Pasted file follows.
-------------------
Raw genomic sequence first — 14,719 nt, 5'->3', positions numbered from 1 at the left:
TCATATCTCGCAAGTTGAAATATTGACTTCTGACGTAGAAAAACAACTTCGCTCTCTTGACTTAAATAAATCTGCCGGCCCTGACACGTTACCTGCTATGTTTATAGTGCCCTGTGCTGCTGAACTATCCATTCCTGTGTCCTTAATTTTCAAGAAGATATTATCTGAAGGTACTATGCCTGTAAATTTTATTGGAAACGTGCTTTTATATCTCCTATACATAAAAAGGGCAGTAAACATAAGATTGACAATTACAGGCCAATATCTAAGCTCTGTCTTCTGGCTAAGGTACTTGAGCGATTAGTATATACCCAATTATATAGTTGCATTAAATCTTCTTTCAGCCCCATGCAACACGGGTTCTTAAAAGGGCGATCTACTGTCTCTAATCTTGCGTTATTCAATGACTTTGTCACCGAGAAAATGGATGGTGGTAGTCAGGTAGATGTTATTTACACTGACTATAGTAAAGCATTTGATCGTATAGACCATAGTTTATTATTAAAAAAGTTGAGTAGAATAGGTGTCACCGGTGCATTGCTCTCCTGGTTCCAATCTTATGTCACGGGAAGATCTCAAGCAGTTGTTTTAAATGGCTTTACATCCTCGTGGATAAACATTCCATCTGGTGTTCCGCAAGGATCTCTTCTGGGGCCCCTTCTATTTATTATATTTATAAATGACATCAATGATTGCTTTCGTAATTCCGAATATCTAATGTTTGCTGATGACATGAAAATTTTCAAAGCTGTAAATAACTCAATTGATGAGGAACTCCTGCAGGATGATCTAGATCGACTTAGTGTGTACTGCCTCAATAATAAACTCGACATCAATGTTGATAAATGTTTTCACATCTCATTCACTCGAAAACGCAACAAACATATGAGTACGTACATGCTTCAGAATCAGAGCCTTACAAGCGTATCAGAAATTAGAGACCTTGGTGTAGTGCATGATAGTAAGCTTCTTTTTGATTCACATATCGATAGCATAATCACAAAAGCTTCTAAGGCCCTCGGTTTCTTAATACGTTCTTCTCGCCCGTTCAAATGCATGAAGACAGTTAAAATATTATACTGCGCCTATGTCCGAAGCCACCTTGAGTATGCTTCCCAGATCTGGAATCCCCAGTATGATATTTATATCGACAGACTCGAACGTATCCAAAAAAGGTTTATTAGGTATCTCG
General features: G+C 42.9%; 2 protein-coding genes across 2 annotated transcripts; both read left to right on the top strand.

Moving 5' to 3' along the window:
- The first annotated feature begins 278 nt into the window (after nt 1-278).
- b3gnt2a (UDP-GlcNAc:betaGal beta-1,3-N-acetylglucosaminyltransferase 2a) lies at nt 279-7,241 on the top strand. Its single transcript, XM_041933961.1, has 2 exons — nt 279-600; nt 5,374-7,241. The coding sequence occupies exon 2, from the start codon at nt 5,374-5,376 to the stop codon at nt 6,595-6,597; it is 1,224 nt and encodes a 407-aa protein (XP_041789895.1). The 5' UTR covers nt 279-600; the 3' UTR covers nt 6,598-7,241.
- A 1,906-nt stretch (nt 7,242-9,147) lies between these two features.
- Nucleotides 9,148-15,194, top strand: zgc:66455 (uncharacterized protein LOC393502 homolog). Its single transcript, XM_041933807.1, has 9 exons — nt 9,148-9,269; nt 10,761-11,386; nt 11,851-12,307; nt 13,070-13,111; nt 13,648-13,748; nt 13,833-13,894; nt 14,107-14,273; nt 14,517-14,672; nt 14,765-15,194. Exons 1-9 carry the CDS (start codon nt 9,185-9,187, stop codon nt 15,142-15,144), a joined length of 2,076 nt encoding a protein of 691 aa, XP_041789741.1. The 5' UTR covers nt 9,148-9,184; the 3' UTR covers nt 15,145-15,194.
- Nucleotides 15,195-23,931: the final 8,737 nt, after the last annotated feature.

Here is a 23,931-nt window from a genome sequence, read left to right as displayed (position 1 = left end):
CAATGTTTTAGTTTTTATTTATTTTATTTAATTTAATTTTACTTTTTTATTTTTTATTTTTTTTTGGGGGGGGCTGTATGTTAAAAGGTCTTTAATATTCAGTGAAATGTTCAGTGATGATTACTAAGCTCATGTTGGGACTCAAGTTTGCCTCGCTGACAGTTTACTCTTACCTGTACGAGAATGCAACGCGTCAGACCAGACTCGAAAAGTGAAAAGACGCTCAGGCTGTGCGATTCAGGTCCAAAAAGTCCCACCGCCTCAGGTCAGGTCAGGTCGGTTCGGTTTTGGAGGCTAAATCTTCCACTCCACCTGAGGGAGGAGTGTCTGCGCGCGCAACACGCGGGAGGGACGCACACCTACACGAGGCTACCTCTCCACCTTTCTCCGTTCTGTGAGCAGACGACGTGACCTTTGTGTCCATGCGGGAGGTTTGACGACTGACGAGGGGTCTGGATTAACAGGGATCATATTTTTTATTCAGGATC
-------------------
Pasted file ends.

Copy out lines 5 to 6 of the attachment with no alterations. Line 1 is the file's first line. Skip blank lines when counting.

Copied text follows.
- The first annotated feature begins 278 nt into the window (after nt 1-278).
- b3gnt2a (UDP-GlcNAc:betaGal beta-1,3-N-acetylglucosaminyltransferase 2a) lies at nt 279-7,241 on the top strand. Its single transcript, XM_041933961.1, has 2 exons — nt 279-600; nt 5,374-7,241. The coding sequence occupies exon 2, from the start codon at nt 5,374-5,376 to the stop codon at nt 6,595-6,597; it is 1,224 nt and encodes a 407-aa protein (XP_041789895.1). The 5' UTR covers nt 279-600; the 3' UTR covers nt 6,598-7,241.